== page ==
Off the Clock
Most people know about the wonderful art collection at Manchester’s Currier Museum of Art, but unique to its collection is the Zimmerman House.
The Manchester home — designed by world-renowned architect Frank Lloyd Wright — is considered one of the best examples of his Usonian architecture in the country, remaining largely unchanged from the residence that was lovingly lived in for over 30 years.
To say that Wright built houses is like saying Bill Gates or Steven Jobs build calculators. Wright dreamed and dreamed big. His “United States-style,” or Usonian, houses were supposed to be homes that just about anyone could afford. They were more of his attempt at a cultural movement than an architectural style.
In the decades before World War II, he had been thinking about urban planning and renewal and building affordable homes for the masses. His first Usonian homes were built in the late-1930s and were the first steps of his “Broadacre City,” a master-planned community some 70 years before its time.
In reality, only 60 Usonian homes were ever built, the last in the late 1950s.
Isadore and Lucille Zimmerman were the “yuppies” of their day — medical professionals, no children, well off, but not independently wealthy. They loved hiking, music and art, and were frequent visitors to the Currier.
Planning for their home began in 1949, and the couple took possession of it in 1952. The contracted price was $36,000 but topped out at a final cost of $55,000.
The stylized ranch is typical of the Usonian style — a single-story structure on a concrete slab, separate public and private spaces and a joining carport — not a garage. If anything, the architectural style is Mid-Century Modern flavored with Wright’s Prairie Style, a later Midwest interpretation of the Arts and Crafts movement.
Something between a yacht and a log cabin, much of the 1,450-square-foot home is made of hand-picked Georgia Upland cypress wood, a mellow honey color. A narrow hallway opens to a deceptively expansive living room, which comprises nearly half of the living space. Clerestory windows set into deep pockets of sculptured concrete let in light and break up an otherwise massive space. Their head-high placement also allows for views while imparting privacy, something the Zimmermans craved after living on a busy street for so many years.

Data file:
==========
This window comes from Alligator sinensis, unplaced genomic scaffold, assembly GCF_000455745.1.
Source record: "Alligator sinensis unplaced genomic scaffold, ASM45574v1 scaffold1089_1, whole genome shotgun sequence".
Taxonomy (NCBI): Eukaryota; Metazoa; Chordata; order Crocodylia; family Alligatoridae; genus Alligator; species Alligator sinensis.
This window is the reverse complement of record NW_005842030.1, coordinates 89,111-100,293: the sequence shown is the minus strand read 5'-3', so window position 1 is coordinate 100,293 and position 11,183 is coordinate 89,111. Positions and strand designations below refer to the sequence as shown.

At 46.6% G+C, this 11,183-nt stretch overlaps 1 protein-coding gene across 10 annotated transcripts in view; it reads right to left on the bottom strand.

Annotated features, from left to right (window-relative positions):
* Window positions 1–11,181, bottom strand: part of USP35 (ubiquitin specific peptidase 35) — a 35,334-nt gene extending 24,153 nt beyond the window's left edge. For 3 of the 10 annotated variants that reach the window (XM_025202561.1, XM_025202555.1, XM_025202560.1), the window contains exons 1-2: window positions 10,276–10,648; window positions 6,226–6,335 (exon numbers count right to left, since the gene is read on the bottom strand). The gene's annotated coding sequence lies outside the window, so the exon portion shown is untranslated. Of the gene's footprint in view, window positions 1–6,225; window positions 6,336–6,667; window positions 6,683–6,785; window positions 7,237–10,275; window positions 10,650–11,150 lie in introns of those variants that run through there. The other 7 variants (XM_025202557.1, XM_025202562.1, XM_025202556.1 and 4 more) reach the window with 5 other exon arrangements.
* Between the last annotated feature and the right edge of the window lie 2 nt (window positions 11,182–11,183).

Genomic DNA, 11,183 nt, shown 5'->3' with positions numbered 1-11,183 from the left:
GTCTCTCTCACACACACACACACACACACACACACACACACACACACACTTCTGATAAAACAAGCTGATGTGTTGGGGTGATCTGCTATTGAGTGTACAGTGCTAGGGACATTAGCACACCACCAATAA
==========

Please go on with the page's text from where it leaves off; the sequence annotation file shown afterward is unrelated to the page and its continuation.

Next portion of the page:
The back wall of the very long house is almost all glass, typical of many of Wright’s designs. It frames unbroken views of the landscape on the three-quarter-acre lot.
The museum partnered with the University of New Hampshire Cooperative Extension in Manchester to restore the gardens.
The centrally placed kitchen provides a buffer between the entertainment area in the living room and the two bedrooms.
At first, the kitchen seems like a typical 1950s ranch galley kitchen — long and narrow. Upon closer inspection, the lofty open ceiling and soffits provide an airy space as well as storage and display areas. True Formica countertops in a gentle red color pick up the hue from the red brick walls. A skylight provides natural light in what would otherwise be a dark interior room.
The master bedroom is cozy and has windows that open to the backyard. An attached full bath is something many homes today do not have.
The second bedroom also doubled as Lucille Zimmerman’s sewing room, and features the home’s second full bath.
Everywhere there are unique touches that only a master like Wright could have designed. Cantilevered exterior eaves flow continuously into the interior cathedral ceilings. This theme is echoed in the wood shelves that are built into the brick and wrap around the walls. Glass walls jut out into the landscape, bringing the outdoors in and drawing the eye away from the true load-bearing brick. Long, straight planes of wood, brick and poured-concrete flooring are softened by the organic curves in the grain of the wood, the green plants and the Zimmerman’s ethnic objects d’art.
The architect designed not only the built-in couches, but most of the other furniture pieces, pottery, even the mailbox. Nowhere are utilities and lighting apparent, but seem to perform their tasks efficiently in the background. The attached carport has a view of the backyard and is crowned by the same cypress that soars overhead in the interior.
Lucille Zimmerman lived in the house after Isadore’s death in 1984. She bequeathed the home to the Currier upon her death in 1989.
The Zimmerman House reopens for tours beginning April 1. Twilight tours of the home begin in May.
For more information and reservations, call the Currier at 669-6144 or visit currier.org.